Carnera: "worst boxing movie ever"

By George Kimball


Carnera: "worst boxing movie ever"

NEW YORK -- In the autumn of 1929, 15 year-old Budd Schulberg accompanied his father, the Hollywood mogul B.P. Schulberg, on a trip to Europe. A fellow passenger aboard the Ile de France on the crossing to Southampton was William Lawrence Stribling, Jr., a heavyweight boxer who had already, at 25, amassed 227 wins while fighting under the name Young Stribling.

Both Schulbergs, pere et fils, were devoted boxing fans, and became friendly with Stribling, who promised them ringside seats for his upcoming bout at the Royal Albert Hall against an oversized Italian named Primo Carnera.

“Sandwiched among the English fancy I saw the largest fighter I had ever seen win an awkward and unsatisfactory decision on a foul in the fourth round,” wrote Schulberg in his memoir “Moving Pictures.”

Persuaded by what he had seen of Stribling in the gym, B.P. Schulberg had made what his son termed “a casually reckless wager,” betting 1,000 pounds on the American, but, the younger Schulberg would later write, “the ungainly stray from a small Italian circus had been awarded a most peculiar decision, claiming he had been hit low by what seemed to be an invisible punch. They repeated their act again a few weeks later in Paris, this time with Stribling winning on a foul. By now I had seen enough to learn one of the sad realities of the sweet science: every so often the fix was in. In the case of Primo Carnera, as we would learn in time, the fix was always in, right up to the championship of the world win from Jack Sharkey. But when the mob who owned him had made their point, the handcuffs were removed from his opponents, and he was defenceless, thrown to lions like Max Baer and Joe Louis.”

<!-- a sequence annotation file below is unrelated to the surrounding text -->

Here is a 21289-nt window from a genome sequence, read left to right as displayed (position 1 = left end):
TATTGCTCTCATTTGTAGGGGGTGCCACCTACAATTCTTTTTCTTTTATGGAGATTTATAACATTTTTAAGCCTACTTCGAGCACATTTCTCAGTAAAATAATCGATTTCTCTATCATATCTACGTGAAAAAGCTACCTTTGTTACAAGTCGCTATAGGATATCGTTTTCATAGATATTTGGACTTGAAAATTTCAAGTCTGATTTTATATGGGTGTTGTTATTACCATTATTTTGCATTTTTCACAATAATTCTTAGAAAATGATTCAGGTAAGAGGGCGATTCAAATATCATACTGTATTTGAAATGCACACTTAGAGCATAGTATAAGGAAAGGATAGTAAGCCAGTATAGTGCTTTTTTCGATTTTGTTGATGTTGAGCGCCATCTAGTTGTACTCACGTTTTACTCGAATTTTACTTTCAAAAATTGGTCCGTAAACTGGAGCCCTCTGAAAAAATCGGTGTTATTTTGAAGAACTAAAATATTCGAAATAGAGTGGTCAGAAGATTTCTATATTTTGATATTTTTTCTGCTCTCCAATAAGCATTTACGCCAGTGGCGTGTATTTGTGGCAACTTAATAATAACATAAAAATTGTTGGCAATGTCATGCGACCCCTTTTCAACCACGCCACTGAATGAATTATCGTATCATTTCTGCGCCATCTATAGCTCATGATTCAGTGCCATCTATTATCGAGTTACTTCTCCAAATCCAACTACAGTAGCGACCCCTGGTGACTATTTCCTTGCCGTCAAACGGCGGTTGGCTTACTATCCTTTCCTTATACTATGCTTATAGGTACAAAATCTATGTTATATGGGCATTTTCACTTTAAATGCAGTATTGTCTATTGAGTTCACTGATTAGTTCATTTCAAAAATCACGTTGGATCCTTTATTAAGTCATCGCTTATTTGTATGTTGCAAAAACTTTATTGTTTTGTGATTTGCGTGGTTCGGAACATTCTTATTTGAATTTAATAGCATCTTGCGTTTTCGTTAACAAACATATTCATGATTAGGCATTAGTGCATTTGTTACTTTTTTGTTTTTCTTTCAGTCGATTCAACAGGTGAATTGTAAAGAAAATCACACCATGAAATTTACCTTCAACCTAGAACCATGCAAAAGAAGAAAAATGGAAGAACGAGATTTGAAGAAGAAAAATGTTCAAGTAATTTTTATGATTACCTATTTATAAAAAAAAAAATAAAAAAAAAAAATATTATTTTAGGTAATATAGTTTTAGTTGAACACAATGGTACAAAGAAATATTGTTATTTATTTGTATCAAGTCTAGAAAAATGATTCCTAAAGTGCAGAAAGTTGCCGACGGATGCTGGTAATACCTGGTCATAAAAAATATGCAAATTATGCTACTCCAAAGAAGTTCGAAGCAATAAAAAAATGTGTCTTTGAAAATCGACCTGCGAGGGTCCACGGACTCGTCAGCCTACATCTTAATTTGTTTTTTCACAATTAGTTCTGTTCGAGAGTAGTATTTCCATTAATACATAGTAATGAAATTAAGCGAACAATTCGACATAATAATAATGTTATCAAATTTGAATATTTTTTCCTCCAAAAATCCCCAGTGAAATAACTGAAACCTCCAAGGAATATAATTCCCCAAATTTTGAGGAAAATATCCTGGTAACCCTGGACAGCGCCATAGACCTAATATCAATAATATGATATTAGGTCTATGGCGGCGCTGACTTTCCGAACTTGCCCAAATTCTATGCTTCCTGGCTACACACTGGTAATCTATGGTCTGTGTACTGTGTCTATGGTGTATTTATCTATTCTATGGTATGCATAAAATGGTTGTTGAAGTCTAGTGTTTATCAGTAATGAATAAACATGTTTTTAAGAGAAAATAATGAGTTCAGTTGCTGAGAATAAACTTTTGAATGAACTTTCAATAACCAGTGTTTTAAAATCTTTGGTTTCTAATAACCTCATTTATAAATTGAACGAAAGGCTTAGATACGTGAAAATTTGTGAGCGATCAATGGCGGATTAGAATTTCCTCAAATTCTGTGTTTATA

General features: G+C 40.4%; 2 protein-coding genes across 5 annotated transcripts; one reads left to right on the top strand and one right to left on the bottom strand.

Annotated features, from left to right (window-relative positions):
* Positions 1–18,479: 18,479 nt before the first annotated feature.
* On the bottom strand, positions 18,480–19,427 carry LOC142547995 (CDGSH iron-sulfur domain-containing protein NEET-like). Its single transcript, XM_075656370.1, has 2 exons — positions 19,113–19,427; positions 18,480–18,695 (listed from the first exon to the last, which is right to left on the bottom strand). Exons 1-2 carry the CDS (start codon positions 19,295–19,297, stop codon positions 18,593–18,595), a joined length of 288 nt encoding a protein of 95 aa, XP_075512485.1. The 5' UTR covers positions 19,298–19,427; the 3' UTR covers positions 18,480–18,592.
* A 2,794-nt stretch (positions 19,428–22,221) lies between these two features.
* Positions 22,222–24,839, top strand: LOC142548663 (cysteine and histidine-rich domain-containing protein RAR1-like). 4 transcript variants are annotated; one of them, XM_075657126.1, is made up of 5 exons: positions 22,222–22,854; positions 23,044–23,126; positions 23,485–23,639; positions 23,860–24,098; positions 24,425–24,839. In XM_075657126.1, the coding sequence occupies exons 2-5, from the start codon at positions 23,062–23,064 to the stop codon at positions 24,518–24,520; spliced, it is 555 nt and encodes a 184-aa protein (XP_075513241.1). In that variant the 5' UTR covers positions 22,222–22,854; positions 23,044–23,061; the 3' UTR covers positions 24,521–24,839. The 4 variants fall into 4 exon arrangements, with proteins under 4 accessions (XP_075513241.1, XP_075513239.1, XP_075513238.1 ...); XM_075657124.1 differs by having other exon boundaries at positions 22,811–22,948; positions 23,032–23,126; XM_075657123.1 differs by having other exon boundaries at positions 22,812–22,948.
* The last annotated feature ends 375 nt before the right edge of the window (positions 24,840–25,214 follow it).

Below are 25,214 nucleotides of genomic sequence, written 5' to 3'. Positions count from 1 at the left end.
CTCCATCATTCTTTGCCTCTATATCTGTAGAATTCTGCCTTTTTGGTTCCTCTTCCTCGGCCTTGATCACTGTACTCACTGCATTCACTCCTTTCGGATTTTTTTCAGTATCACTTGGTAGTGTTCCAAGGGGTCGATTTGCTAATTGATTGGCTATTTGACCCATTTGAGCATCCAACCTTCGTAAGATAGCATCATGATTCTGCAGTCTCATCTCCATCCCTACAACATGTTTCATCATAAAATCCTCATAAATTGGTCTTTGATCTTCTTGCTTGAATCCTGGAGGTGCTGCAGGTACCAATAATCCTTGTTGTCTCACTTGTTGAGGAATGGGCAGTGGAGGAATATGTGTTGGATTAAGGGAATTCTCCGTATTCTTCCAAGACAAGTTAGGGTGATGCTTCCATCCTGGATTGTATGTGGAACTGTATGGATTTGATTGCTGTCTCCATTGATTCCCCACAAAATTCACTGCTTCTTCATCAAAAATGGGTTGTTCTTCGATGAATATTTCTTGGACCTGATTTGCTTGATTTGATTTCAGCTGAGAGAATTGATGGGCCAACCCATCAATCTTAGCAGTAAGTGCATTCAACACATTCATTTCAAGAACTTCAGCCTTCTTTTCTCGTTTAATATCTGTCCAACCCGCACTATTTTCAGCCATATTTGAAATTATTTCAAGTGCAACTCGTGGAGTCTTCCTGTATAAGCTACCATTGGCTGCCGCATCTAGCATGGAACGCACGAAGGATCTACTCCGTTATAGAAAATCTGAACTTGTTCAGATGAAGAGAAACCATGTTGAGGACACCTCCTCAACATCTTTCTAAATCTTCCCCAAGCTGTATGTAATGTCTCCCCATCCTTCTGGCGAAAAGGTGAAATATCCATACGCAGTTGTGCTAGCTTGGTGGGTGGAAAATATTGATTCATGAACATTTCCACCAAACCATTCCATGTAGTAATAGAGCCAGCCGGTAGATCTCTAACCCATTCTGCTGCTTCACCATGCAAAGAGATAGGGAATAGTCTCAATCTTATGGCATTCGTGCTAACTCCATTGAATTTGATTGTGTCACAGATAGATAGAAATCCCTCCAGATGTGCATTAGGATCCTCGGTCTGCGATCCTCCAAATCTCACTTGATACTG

Some eighteen years later, Schulberg would incorporate the essential elements of Carnera’s tale in his novel “The Harder They Fall,” which in 1956 became the vehicle for what would be Humphrey Bogart’s final film. That same year, Rod Serling’s award-winning teleplay “Requiem for a Heavyweight” appeared on Playhouse 90, starring Jack Palance as a Carnera-like boxer. In 1962, in somewhat altered form, “Requiem” also became a Hollywood film, this time starring Anthony Quinn, with Jackie Gleason and Mickey Rooney cast in decidedly un-comic supporting roles.

“The Harder They Fall” and “Requiem for a Heavyweight” are widely acknowledged to be among the best boxing movies ever made. And while we had to wait half a century for it to happen, Primo Carnera also turns out to be the subject of the worst boxing movie ever made  -- “Carnera: The Walking Mountain,” which had its American premiere at Madison Square Garden’s WaMu Theatre Wednesday night.

The awkward subtitle of the movie – “Walking Mountain” – it is, one supposes, what happens when you translate Carnera's nicknmae, “The Ambling Alp” into Italian and then back into English, and it is also illustrative of one problem with Renzo Martinelli’s film, which was shot using (mostly) Italian actors whose voices were redubbed in English. The result is that Andrea Iaia plays an orthodontically-improved version of Carnera, speaking in accent-less American English, while an American F. Murray Abraham portrays the venal French fight manager Leon See by delivering his lines in a vaguely Gallic tongue.